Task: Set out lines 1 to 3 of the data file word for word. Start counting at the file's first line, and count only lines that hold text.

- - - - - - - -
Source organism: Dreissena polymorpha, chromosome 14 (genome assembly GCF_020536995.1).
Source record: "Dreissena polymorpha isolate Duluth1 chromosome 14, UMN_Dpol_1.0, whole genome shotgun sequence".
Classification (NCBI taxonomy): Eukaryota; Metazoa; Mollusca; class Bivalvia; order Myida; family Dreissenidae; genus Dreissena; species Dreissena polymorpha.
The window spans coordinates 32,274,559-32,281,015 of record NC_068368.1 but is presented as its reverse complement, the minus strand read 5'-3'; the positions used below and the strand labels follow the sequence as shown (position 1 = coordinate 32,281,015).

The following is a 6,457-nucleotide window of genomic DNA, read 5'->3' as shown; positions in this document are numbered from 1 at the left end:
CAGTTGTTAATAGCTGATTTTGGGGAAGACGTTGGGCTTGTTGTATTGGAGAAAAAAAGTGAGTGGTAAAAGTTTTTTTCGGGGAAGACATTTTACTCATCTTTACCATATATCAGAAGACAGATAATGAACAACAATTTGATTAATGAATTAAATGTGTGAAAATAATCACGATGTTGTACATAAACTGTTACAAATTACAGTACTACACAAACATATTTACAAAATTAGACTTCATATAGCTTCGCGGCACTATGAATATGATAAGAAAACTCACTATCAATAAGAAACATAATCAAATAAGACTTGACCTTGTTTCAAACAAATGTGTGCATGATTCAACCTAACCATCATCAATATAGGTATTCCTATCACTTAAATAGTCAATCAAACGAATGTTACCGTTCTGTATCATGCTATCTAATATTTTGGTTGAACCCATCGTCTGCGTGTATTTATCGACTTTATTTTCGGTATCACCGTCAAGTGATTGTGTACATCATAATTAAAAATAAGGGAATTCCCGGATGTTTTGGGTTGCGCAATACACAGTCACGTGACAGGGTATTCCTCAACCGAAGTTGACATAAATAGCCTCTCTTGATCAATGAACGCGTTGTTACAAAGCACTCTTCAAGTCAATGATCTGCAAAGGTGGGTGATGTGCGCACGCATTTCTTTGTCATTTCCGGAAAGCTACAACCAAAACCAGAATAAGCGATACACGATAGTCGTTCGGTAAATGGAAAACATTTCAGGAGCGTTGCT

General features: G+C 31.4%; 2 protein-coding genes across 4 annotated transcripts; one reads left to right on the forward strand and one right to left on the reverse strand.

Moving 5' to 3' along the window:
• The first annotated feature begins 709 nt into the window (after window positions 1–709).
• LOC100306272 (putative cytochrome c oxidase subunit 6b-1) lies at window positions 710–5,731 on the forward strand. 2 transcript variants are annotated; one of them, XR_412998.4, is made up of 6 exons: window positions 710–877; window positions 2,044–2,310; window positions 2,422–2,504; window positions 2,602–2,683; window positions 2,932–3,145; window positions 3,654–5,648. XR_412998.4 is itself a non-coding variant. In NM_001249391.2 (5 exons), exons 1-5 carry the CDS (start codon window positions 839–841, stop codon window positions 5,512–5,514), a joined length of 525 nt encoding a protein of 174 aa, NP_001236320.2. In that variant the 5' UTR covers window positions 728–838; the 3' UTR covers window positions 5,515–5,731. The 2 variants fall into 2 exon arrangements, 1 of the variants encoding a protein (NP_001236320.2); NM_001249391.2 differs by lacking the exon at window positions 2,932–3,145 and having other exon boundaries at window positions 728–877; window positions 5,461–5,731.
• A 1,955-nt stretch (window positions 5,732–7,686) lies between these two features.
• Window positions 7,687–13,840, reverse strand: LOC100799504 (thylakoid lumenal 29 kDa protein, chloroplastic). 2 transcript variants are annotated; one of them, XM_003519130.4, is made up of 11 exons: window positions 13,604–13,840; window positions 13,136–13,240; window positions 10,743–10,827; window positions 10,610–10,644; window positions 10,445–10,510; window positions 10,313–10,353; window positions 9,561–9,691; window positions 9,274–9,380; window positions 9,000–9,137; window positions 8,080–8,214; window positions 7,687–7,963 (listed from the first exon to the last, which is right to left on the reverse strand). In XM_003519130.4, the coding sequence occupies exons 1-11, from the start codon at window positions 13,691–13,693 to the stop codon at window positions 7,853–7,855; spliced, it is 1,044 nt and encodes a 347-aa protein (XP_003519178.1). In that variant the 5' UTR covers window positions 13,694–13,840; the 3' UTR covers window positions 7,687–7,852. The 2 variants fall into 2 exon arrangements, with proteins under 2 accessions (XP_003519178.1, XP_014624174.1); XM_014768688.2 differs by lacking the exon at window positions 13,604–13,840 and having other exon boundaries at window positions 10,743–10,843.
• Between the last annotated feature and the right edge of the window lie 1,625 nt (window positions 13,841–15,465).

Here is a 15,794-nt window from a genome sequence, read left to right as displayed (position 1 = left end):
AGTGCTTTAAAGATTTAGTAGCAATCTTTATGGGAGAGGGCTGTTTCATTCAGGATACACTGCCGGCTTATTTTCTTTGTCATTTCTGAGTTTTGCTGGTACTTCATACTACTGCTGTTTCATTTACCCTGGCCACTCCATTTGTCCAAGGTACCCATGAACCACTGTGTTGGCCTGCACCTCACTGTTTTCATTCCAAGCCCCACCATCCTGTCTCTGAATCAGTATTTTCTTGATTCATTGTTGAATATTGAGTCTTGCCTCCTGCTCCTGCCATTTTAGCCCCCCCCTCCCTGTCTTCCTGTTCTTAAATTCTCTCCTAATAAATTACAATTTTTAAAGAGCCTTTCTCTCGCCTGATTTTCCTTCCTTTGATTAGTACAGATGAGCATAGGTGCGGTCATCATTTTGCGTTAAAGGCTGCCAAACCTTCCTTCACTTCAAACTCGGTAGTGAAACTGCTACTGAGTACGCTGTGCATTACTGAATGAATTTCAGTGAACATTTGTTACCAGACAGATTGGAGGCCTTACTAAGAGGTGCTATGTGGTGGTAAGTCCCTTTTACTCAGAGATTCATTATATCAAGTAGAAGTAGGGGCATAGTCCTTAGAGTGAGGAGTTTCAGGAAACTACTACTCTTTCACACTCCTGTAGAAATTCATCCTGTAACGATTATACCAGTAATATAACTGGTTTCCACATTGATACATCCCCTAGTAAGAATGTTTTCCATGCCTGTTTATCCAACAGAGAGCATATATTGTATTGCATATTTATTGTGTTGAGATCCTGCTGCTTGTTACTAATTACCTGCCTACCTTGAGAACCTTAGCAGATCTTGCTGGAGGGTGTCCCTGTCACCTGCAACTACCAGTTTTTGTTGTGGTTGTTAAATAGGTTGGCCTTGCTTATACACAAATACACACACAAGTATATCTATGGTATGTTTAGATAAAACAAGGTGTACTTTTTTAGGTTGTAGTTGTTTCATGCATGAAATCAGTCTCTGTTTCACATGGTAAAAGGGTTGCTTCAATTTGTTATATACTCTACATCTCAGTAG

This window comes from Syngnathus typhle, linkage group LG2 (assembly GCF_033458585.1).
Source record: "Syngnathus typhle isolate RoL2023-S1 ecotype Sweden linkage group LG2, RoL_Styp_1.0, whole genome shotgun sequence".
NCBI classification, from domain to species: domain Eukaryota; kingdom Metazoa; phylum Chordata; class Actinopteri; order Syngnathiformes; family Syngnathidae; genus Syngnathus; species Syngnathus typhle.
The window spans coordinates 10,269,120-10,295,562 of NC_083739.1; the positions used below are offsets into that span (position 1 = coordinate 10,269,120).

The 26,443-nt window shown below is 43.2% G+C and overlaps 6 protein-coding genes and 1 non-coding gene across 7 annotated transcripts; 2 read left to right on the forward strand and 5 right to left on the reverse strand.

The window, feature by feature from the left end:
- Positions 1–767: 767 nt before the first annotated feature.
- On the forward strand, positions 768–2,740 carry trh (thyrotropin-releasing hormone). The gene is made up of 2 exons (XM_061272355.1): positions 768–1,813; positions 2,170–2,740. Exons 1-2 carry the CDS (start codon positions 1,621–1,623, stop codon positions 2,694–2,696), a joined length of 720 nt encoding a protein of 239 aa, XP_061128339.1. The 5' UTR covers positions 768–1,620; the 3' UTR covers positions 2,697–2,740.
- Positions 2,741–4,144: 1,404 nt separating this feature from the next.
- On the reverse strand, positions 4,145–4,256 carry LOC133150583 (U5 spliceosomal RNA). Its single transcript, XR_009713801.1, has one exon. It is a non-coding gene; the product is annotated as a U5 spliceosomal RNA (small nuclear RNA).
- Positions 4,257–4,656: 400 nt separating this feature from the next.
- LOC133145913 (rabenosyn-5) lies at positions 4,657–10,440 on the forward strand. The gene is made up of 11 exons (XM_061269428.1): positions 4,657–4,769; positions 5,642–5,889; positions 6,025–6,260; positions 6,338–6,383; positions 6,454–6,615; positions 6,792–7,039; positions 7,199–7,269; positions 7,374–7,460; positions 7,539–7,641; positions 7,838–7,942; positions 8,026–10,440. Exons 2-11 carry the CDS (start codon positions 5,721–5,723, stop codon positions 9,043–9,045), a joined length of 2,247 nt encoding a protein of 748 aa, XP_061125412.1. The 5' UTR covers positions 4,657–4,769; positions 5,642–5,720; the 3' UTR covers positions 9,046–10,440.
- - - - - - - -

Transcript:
Source organism: Dreissena polymorpha, chromosome 14 (genome assembly GCF_020536995.1).
Source record: "Dreissena polymorpha isolate Duluth1 chromosome 14, UMN_Dpol_1.0, whole genome shotgun sequence".
Classification (NCBI taxonomy): Eukaryota; Metazoa; Mollusca; class Bivalvia; order Myida; family Dreissenidae; genus Dreissena; species Dreissena polymorpha.